Throughout the 2018 beach season, former Duke outside hitter Cadie Bates and a few other fifth-year players heading from the gym to the beach will walk through their transitions to the beach game with VolleyMob.
Bates, a 6-2 outside hitter, earned All-ACC Second Team accolades as a senior for the Blue Devils, posting a team-leading 3.11 kills and 3.17 digs per set, while serving up a team-high 23 aces. The Temecula, California, native notched 17 double-doubles in her final campaign.
Alongside Bates, fellow Gamecock Lydia Dimke will share her transition to the beach game throughout the 2018 season.
“They’ve both come in exceeding expectations as far as where they would be and how quickly they’re picking everything up,” South Carolina coach Moritz Moritz said. “They have high expectations and demands for themselves and what they want to accomplish this season, and they’ve done well to try and tackle those expectations early on in their time with us. It has been a fun transition to be a part of.
“By being grad students and already having a college career under their belts, they’re already able to weed out what’s not essential and focus only on what’s important. We know that they’re coming in already equipped with valuable experience, with what it means to be on a team and fighting together for a common goal.
“We don’t expect them to come in and replace Dri (Adrianna Culbert) or Zim (Katie Zimmerman) or anyone else from the past. We expect them to lead the way they do and do what they do best, and that’s the same way we’re treating our fourth-year seniors Macie (Tendrich) and Julia (Mannisto), who have come up through the ranks to be the leaders they are today. Bring out the best version of yourself, and get better from there.”
In her first entry, Bates shares about how she chose her new home at South Carolina, as well as the mental fatigue of the beach game and her love for her new teammates. For more on Bates’ journey, follow her on twitter (@cadiemichelle) and on intstagram (@cadiemichelle).
Competing on the court and in the classroom at Duke was an unbelievable experience that I will forever be grateful for, but halfway through my junior season I knew I wanted to continue my sports career longer than the four seasons of indoor. I battled several minor and major injuries throughout my time at Duke and I never felt like I reached my full potential; I knew I had more to give. That’s when I turned to beach.
Growing up in California, I was exposed to beach volleyball and played for fun with my teammates and friends, but my former libero at Duke, Sasha Karelov, was the one who actually inspired me to make this move. She graduated in three and a half years to play beach volleyball at Long Beach State, and immediately I knew I wanted to do the same.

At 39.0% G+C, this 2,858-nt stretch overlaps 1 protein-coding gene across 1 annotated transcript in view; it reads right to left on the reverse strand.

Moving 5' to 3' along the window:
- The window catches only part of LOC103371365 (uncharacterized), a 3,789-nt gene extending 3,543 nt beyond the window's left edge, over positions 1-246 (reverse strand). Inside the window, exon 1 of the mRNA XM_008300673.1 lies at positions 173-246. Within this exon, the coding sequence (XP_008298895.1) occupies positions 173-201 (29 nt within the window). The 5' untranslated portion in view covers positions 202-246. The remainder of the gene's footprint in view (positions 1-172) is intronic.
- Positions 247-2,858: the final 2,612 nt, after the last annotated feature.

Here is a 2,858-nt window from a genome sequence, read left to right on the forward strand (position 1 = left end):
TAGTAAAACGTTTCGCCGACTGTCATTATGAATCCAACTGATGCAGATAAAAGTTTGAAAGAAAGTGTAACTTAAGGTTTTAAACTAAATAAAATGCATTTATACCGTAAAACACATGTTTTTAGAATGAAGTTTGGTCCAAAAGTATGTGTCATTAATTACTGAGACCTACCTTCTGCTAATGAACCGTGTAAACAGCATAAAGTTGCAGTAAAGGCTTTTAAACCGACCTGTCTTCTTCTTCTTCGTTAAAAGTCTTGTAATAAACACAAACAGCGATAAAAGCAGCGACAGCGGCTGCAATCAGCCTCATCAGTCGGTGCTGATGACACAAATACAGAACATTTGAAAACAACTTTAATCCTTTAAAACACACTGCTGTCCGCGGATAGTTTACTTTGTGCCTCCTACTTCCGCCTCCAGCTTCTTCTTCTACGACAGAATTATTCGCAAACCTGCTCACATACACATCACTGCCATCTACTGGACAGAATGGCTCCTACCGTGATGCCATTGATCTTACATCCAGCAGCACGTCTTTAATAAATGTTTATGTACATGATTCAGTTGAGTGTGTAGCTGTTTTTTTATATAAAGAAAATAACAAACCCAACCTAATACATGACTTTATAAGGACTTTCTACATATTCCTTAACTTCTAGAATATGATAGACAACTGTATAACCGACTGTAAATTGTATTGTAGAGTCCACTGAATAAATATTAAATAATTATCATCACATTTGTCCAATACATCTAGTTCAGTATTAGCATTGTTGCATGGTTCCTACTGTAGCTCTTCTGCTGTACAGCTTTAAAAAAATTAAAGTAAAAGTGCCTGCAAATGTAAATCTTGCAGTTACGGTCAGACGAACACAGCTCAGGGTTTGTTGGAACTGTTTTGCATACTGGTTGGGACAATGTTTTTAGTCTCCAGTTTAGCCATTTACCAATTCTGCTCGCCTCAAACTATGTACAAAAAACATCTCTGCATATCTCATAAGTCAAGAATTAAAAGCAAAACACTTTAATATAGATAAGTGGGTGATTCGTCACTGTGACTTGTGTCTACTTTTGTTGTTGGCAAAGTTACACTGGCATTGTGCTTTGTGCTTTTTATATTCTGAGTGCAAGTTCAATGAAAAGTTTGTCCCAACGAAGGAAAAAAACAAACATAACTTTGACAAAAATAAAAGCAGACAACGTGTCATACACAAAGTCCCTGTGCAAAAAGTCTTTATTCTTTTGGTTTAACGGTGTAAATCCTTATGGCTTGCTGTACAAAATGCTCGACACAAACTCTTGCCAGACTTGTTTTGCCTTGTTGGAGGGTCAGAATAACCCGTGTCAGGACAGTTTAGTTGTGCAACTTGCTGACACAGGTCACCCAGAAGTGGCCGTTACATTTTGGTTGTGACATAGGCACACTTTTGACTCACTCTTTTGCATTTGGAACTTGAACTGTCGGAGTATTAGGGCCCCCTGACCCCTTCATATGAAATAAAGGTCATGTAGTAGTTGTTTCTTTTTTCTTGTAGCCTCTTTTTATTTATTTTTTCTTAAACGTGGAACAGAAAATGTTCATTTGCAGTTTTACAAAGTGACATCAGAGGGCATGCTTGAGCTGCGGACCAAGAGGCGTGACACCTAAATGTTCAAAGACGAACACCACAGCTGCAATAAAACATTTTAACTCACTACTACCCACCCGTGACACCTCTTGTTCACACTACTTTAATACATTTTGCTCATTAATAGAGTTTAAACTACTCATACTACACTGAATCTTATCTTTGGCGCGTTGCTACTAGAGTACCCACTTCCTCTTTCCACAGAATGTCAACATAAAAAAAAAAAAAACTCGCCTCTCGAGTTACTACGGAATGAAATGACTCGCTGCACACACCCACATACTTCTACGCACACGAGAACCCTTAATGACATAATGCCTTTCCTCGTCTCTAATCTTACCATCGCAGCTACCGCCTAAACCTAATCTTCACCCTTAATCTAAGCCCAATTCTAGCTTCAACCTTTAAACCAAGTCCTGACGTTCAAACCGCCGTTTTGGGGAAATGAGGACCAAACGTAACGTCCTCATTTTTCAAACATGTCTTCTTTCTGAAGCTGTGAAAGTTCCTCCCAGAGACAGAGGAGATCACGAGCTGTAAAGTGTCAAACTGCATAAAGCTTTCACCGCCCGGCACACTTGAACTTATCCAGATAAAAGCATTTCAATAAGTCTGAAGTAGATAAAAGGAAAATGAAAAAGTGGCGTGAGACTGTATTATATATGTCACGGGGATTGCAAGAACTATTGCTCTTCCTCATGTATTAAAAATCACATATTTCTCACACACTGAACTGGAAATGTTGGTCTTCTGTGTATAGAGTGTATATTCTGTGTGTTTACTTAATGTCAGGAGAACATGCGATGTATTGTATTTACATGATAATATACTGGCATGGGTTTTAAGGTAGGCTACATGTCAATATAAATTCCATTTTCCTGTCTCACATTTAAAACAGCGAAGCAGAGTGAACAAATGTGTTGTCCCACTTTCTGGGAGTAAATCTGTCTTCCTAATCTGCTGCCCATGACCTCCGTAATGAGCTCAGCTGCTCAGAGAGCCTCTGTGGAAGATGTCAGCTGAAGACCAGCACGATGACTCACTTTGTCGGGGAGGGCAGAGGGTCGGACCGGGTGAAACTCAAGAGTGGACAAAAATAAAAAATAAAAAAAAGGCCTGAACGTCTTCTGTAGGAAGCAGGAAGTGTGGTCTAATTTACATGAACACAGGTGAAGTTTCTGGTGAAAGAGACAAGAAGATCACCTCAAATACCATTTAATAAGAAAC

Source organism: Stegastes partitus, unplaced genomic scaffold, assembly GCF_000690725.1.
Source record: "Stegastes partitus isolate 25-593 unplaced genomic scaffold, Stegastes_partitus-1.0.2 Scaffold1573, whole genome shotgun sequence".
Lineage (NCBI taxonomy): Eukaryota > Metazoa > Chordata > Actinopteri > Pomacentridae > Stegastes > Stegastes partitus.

Quickly after the 2016 season ended, I spoke to compliance and by mid-December I was reaching out to schools about the possibility of playing for their program. By January, I was planning visits and on February 21st, 2017, I committed to play beach volleyball for the University of South Carolina. I instantly knew by the coaching staff, the team, the city and the challenging Master’s program that this was where I wanted to spend my last year and a half as a student-athlete. So far, it has exceeded all of my expectations. It is just crazy to think that almost exactly a year ago I was visiting Columbia for the first time, and now, I am writing a post about my transition from indoor to beach.
I think the hardest part about the switch from indoor to beach is the lack of knowledge and experience that we have compared to other girls on the team who have been playing competitively since they were very young. The past three weeks have honestly been more of a mental workout than a physical one. Learning about the wind and weather conditions along with the blocking and defensive strategy is all new to me. By the end of practice, my brain is more exhausted from all the information than my legs are from running and jumping in the sand.
Fortunately, the entire beach program from the coaches, teammates, weight coach and trainers have been so supportive and understanding of the adjustment and continue to remind me to be patient and stick with the process. Also, coming in this semester with Lydia has been a blessing and having two other graduate students on the team, Leah Perri and Hannah Sorenson, has been a big help in getting used to the school and the sport.
Although transitioning mid-year was and still continues to be difficult on the body and the mind, the welcoming atmosphere is honestly something special and I am incredibly appreciative to be a part of a team that is so accepting. In the past three weeks, these girls have taught me so much love, focus and energy. I am beyond excited to see what this year has in store for us and I cannot wait to start competing. All Glory to God and Go Cocks!